Monday, October 22, 2007

Will the real modern Indian city please stand up

Today's Mint carries an interesting interview (link) with Delhi's Chief Minister, Mrs. Sheila Dixit. The interview has been taken from the McKinsey Quarterly (link). Ms. Dixit is now on her second term as the CM of Delhi. Meaning ten years at the helm.
The Quarterly: How has Delhi changed during your two terms in office?

Sheila Dikshit: If you look at the physical achievements, the infrastructure is much better, the power is much better, water is much better, and transport is better because of the Metro, although not terribly so. I would say it needs another two to three years to put it right. When I look at human development, I think Delhi has changed from a cynical city to a city of hope. And it attracts not just people who seek jobs but also culture now. Almost the entire television industry, for instance, is located in Delhi, whereas Bombay6 used to be the top city.

That infrastructure—the dozens and dozens and dozens of flyovers that have come up, the underpasses that have come up—has attracted a lot of labor from outside. Meanwhile, those who were living here were not terribly interested in doing manual labor. So the labor came in, and those who are local have become better educated and are looking for jobs in the service sector. A bit more economic growth has meant more migration, and more migration has meant that we almost keep standing where we are.
I've never lived in Delhi and have visited it only a few times in the last few years. Going from what I hear from people, its a transformed city. The Metro itself has led to a paradigm shift in commuting. Sure, there's a lot still to be done (even the CM accepts it in the interview) but that can't take away from the achievements noted above. Even at the Municipal level, the sealing drive under taken by the MCD was a bold step irrespective of the implementation or the results.

Coming back to Mumbai, these were Maharashtra's Chief Ministers since 1998 (courtesy Wikipedia)

1995-1999 - Manohar Joshi
1999 - Narayan Rane
1999 - 2003 - Vilasrao Deshmukh
2003 - 2004 - Sushil Kumar Shinde
2004 till date - Vilasrao Deshmukh

What have these people done for Mumbai? For a minute, just think what physical infrastructure has been created in Mumbai, since 2004 (the period that has seen India sustain high economic growth, a period that has, and continues to be, critical for Mumbai).

What are the achievements of our Chief Minister, Shri Vilasrao Deshmukh. I can't think of any. If you count the Mumbai Urban Transport Project (tag), then most of it is running behind schedule. Ditto, Mumbai Urban Infrastructure Project. Whatever progress (extension and building of new railway lines, ramping up the Express Highways and the link roads) has come months after it was due. The Metro was flagged off a year ago and work will start only in Jan-2008. All other large road projects are stuck somewhere between the courts and the organisations who will commission the project. Housing? Full marks if you're a builder because these last few years would have been very good for you. If you were a prospective buyer, I hope you bought your house soon enough. Electricity? Load-shedding resulted in suburbs like Mulund facing hours of power cuts.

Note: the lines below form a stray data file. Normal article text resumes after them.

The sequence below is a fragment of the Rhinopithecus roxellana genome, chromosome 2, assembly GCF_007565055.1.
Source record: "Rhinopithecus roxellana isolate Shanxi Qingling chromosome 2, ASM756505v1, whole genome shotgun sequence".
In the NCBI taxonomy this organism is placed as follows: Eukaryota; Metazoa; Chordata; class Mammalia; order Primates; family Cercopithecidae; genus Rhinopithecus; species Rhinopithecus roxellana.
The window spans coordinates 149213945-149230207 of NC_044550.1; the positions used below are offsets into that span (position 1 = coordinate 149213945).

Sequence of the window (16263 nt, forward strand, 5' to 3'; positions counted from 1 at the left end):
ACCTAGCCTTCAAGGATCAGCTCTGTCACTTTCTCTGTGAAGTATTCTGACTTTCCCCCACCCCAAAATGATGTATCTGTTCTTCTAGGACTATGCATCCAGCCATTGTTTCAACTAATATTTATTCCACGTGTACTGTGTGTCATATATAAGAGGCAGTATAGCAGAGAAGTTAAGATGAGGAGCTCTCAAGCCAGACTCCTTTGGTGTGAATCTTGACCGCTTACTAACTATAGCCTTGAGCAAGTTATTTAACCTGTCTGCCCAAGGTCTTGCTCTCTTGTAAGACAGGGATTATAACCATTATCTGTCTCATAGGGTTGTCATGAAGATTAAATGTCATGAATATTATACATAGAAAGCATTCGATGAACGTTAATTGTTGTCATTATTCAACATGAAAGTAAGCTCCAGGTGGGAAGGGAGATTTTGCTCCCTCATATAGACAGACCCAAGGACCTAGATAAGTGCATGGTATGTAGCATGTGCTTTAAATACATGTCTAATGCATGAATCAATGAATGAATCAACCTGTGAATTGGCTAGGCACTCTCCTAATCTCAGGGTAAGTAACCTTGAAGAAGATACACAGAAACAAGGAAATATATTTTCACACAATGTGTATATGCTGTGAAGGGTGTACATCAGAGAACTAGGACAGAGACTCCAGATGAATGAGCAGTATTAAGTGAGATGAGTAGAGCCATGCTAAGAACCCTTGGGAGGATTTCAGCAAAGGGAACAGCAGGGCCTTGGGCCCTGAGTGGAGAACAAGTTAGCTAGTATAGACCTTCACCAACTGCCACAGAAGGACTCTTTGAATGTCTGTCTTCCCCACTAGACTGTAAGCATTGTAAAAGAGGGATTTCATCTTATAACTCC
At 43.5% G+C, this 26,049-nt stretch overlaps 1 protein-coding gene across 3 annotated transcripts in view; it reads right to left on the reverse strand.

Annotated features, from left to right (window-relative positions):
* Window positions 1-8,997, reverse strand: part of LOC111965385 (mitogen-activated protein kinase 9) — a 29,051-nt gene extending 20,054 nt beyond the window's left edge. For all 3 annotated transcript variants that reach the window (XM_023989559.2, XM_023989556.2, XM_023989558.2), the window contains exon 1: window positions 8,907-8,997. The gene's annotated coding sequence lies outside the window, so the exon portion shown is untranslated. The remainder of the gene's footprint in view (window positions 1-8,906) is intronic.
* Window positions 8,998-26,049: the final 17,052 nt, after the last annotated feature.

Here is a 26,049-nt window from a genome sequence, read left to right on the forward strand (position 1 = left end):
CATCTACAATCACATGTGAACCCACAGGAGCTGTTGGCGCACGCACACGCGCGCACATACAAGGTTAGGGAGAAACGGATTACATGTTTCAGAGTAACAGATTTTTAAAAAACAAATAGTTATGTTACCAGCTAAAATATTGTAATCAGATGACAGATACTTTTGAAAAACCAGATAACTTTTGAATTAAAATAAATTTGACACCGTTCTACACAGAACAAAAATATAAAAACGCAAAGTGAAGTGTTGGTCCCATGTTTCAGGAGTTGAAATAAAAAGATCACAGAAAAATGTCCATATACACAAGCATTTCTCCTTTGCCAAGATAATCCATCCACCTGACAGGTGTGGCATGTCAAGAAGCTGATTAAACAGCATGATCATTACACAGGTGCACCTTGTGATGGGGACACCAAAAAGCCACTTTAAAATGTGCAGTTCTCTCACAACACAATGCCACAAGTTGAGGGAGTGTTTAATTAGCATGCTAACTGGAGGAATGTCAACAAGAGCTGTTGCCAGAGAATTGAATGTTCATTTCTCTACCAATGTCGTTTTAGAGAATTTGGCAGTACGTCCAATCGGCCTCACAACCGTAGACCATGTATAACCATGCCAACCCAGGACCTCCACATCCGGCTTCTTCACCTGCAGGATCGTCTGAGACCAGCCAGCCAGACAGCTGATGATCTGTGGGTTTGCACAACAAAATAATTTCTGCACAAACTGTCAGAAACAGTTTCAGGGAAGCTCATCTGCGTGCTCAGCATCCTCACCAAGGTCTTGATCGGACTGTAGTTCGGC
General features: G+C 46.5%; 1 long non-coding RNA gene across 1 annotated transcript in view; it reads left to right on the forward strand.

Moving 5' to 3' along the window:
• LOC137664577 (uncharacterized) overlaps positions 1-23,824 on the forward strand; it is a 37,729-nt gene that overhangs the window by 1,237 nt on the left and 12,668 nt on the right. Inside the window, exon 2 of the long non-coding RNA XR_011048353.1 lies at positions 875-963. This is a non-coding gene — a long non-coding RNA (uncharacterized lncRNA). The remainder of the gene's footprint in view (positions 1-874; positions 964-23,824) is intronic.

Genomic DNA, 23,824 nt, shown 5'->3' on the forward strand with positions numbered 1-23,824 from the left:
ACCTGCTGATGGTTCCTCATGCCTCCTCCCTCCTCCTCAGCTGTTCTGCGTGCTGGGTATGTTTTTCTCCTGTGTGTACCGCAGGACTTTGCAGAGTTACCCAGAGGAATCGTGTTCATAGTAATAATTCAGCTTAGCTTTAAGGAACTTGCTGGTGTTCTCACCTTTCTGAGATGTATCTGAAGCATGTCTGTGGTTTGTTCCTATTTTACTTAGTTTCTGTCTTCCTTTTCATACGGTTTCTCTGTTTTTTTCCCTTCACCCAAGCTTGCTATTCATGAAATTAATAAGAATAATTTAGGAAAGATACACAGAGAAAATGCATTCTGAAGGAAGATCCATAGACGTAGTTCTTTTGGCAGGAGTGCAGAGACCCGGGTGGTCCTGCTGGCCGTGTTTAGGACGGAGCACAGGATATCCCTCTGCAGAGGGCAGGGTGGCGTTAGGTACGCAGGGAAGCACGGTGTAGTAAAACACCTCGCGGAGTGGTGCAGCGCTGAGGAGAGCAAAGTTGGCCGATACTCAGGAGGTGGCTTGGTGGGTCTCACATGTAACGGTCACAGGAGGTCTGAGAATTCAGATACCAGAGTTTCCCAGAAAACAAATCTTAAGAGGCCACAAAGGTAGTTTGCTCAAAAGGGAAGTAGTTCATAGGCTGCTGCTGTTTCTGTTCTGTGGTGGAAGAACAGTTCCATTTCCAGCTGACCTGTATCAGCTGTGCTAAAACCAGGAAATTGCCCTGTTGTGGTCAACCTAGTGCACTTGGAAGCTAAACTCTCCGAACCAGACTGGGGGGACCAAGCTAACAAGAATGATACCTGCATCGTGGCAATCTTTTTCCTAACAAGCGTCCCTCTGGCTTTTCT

As a resident of Mumbai, I can say that life in the last four years has only gotten tougher. There has been some respite at the ward level (construction of drains, widening of roads, etc) thanks to a handful of BMC corporators, but as a city - India's largest - we have moved nowhere.

Is money a problem in Mumbai? Well, the Mayor certainly thinks so as she cribs about Mumbai not getting enough, while conveniently forgetting the BMC's own budget. Over at the Metro, the contractor - Reliance Energy - has had problems over viability funding with the MMRDA (and hence the State Government) and even today this Rs650crore remains a problem bouncing between the Centre and the State. Till recently, the Bandra Worli Sealink (tag) was stuck over cost over-run problems between the contractor and MSRDC. The issue is not one of "do we have the money?", but one of "how are we spending that money?"

And how's it in Delhi? Read below.
The Quarterly: Is funding a critical constraint?

Sheila Dikshit: No, funding is not a constraint. We have very good tax collection and have urged the people not to avoid taxes. We gave concessions where we thought we should, but we were also one of the first states to impose the VAT. Since things are happening here, the central government has been very kind to give us funds. So we are never short of funds.
And finally, lessons to be learnt.
The Quarterly: How can other Indian cities follow Delhi’s example?

Sheila Dikshit: They should be made into city-states,11 and we should start with five cities: Kolkata, Mumbai, Chennai, and so on. I am sure politically no one would agree with this, but I think administratively it would be good for the country’s development. Create city-states and give them the power to undertake development. They should not be under the state governments but rather under their own chief minister or chief administrator or whatever you want to call the position. They would collect their own revenues, maybe sharing a percentage with the other states. You have to develop your cities, especially if you’re envisaging that in the next 20 years 55 to 60 percent of India’s population will be urban. You just can’t do it with the same old administration where you’re dependent on various constituents for every penny.
Does any politician or any bureaucrat responsible for Mumbai, honestly even think of mooting that Mumbai be declared a state with its own administration and funding? I doubt it. Who would dare cut the hand that feeds?